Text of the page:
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THE EFFECT OF NEIGHBORHOOD SIZE AND MORPHOLOGY IN THE CHINESE LANGUAGE

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Date Issued:
2016
Abstract/Description:
The Neighborhood Size Effect (NSE), characterized as the effect in word determination based on changing one orthographic aspect of that word. The amount of words that can be created through such manipulation is called a neighborhood size (NS). Number of other factors such as frequency, how often a word appears and morphology, the combination of meaningful word units, have been suggested to have an overriding effect on NSE. In addition, there is a lack of research on NSE with non-alphabetical languages such as Chinese, which uses characters comprising of a multitude of semantic or phonetic markers. In this experiment, participants coming from mainland China were presented with 60 individual characters and 59 characters with Chinese morphology made up of two characters which form single words. Both conditions, were manipulated with NS by adjusting the semantic or phonetical radical within a character and with frequency by using a website that measures how frequent a character appeared within the language. Both character conditions were found to have a significant effect with frequency and neighborhood size (NS) with characters with higher frequency and lower NS found to have higher accuracy and lower reaction times. With low frequency single characters, it was that those with higher neighborhood size had greater delay in reaction time and lower accuracy. With low frequency morphologically constructed characters, it was found that lower neighborhood size had higher accuracy, but no significant result with regards to reaction time. Due to differing accuracy results with NS and character condition, it is suggested that further factors such as morphological processing in single characters and bigram frequency in morphologically constructed characters might have an effect on word determination in conjunction with neighborhood size. Thus, it is a possibility that Chinese morphological may depend more on other factors than neighborhood size.
Title: THE EFFECT OF NEIGHBORHOOD SIZE AND MORPHOLOGY IN THE CHINESE LANGUAGE.
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Name(s): Nguyen, Long, Author
Sims, Valerie, Committee Chair
University of Central Florida, Degree Grantor
Type of Resource: text
Date Issued: 2016
Publisher: University of Central Florida
Language(s): Engilsh
Abstract/Description: The Neighborhood Size Effect (NSE), characterized as the effect in word determination based on changing one orthographic aspect of that word. The amount of words that can be created through such manipulation is called a neighborhood size (NS). Number of other factors such as frequency, how often a word appears and morphology, the combination of meaningful word units, have been suggested to have an overriding effect on NSE. In addition, there is a lack of research on NSE with non-alphabetical languages such as Chinese, which uses characters comprising of a multitude of semantic or phonetic markers. In this experiment, participants coming from mainland China were presented with 60 individual characters and 59 characters with Chinese morphology made up of two characters which form single words. Both conditions, were manipulated with NS by adjusting the semantic or phonetical radical within a character and with frequency by using a website that measures how frequent a character appeared within the language. Both character conditions were found to have a significant effect with frequency and neighborhood size (NS) with characters with higher frequency and lower NS found to have higher accuracy and lower reaction times. With low frequency single characters, it was that those with higher neighborhood size had greater delay in reaction time and lower accuracy. With low frequency morphologically constructed characters, it was found that lower neighborhood size had higher accuracy, but no significant result with regards to reaction time. Due to differing accuracy results with NS and character condition, it is suggested that further factors such as morphological processing in single characters and bigram frequency in morphologically constructed characters might have an effect on word determination in conjunction with neighborhood size. Thus, it is a possibility that Chinese morphological may depend more on other factors than neighborhood size.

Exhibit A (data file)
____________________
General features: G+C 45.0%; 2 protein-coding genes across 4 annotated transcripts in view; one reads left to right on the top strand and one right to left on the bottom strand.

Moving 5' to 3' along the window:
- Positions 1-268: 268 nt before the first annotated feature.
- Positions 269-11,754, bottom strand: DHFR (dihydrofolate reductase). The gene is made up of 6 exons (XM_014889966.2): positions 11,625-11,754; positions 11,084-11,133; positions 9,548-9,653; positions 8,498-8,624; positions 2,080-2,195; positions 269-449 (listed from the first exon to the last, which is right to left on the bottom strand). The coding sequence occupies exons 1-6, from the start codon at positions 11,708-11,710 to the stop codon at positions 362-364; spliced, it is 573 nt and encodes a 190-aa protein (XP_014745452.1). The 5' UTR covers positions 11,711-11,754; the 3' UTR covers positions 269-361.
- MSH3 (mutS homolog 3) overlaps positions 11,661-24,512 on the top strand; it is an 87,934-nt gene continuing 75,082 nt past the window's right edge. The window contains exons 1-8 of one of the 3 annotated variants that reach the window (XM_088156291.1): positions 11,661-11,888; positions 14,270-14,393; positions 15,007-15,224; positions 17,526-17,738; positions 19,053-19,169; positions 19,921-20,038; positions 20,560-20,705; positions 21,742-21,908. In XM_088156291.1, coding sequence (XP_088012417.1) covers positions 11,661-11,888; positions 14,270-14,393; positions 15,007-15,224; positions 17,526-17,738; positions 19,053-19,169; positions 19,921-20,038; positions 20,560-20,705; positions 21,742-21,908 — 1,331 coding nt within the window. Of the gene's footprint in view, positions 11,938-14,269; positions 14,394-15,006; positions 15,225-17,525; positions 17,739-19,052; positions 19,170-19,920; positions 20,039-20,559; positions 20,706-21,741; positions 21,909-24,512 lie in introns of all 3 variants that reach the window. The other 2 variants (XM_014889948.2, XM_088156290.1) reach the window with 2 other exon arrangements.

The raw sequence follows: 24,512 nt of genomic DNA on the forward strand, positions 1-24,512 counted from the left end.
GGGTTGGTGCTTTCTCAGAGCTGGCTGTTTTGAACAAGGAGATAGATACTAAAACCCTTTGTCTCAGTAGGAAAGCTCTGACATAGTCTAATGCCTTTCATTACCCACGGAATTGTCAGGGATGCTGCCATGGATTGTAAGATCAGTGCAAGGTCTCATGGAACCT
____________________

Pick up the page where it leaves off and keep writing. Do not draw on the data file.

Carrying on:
Identifier: CFH2000098 (IID), ucf:45556 (fedora)
Note(s): 2016-08-01
B.S.
College of Sciences, Psychology
Bachelors
This record was generated from author submitted information.
Subject(s): Chinese Characters
Morphology
Neighborhood Size
Frequency
Bigram Frequency
Persistent Link to This Record: http://purl.flvc.org/ucf/fd/CFH2000098
Restrictions on Access: campus 2017-08-01
Host Institution: UCF

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